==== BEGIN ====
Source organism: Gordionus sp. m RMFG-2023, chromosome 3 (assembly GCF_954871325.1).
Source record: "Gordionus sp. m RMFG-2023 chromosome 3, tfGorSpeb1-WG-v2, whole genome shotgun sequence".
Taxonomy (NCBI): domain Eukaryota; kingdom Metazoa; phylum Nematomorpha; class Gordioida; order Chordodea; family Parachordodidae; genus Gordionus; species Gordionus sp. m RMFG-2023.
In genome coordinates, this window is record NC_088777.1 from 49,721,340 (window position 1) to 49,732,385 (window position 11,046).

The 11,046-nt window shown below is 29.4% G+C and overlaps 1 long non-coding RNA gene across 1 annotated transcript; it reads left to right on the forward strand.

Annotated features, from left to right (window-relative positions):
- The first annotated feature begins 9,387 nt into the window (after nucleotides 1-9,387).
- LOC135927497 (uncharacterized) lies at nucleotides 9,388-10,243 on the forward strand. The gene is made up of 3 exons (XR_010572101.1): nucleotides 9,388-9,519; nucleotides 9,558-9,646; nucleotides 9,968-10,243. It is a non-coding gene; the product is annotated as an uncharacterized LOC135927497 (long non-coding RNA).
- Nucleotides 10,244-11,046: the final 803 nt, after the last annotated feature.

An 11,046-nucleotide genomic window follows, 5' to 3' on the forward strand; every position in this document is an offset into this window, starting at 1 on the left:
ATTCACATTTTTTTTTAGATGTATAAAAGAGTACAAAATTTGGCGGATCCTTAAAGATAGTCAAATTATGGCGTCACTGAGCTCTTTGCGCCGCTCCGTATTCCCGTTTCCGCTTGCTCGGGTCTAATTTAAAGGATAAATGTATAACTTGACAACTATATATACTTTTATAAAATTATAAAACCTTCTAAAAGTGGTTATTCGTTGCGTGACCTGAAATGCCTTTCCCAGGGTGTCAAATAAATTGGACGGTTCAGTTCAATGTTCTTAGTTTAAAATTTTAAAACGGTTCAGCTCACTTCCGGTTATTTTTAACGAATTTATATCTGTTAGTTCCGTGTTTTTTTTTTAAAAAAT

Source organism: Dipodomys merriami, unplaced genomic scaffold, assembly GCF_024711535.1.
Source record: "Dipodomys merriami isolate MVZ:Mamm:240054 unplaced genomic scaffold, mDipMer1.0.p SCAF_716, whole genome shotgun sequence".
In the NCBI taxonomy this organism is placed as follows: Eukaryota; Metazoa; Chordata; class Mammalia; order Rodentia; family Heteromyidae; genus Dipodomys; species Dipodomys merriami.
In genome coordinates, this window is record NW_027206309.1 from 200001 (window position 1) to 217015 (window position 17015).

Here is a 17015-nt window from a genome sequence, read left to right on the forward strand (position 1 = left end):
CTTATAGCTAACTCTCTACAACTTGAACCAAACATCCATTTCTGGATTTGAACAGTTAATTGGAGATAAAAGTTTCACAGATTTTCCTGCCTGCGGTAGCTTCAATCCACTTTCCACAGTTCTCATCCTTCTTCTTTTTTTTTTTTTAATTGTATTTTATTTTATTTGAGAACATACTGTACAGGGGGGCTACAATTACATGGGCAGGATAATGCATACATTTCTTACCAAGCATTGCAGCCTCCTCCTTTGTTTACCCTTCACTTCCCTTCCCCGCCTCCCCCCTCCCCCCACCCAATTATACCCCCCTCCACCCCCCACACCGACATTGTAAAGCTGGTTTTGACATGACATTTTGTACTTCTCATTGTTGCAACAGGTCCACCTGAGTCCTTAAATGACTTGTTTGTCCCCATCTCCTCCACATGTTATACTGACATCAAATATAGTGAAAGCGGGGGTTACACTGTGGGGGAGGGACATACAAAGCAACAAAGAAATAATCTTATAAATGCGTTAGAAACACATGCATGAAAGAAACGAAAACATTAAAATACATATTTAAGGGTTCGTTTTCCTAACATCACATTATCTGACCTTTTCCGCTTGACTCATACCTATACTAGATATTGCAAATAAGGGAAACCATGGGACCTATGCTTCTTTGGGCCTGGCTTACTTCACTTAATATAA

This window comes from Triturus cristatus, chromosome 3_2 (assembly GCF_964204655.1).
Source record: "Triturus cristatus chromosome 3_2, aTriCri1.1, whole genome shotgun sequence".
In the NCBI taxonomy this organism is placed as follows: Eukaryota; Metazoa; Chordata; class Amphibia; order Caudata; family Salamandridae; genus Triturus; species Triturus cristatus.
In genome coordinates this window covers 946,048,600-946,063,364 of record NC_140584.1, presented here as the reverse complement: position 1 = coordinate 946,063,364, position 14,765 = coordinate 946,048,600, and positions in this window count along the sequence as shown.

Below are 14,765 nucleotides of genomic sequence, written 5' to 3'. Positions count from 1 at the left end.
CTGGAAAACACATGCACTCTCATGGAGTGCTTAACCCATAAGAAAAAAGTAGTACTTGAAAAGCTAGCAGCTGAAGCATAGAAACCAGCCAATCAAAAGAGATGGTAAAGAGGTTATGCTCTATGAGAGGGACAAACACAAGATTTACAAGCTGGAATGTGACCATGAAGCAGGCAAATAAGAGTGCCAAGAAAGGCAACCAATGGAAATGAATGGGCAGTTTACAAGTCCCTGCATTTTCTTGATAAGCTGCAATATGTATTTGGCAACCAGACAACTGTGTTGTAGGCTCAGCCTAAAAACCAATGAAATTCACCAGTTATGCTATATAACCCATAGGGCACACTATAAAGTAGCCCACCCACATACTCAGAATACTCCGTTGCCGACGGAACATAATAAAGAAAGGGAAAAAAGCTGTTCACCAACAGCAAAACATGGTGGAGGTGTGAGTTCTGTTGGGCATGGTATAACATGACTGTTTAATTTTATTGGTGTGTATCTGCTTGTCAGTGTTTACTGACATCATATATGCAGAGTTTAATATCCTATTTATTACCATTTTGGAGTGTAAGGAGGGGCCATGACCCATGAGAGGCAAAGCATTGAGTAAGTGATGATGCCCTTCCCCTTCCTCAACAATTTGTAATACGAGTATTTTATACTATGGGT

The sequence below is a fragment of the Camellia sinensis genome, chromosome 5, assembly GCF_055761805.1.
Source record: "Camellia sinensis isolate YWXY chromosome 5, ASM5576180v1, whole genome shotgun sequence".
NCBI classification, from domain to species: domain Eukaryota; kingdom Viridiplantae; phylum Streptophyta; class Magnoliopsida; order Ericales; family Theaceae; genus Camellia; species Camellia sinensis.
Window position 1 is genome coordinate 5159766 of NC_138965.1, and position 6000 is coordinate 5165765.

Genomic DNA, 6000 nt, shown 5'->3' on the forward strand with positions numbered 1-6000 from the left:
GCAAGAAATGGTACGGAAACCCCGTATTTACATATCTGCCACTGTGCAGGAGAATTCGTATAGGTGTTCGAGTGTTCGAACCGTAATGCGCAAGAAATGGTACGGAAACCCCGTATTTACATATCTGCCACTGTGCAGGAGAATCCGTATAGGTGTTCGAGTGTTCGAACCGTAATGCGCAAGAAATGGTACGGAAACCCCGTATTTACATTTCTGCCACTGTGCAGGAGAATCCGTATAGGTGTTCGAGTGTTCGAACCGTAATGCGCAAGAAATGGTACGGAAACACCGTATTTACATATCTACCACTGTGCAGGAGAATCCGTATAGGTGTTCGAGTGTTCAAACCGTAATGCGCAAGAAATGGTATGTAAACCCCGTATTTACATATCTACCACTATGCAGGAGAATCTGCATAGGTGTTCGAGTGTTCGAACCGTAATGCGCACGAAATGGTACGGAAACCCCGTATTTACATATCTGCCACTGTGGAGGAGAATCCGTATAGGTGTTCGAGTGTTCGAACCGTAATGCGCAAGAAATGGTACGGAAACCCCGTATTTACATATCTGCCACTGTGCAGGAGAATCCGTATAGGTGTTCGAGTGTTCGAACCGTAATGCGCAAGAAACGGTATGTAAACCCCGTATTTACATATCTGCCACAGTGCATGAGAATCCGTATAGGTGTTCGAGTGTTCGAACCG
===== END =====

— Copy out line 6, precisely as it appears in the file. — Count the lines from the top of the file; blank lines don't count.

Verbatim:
Annotated features, from left to right (window-relative positions):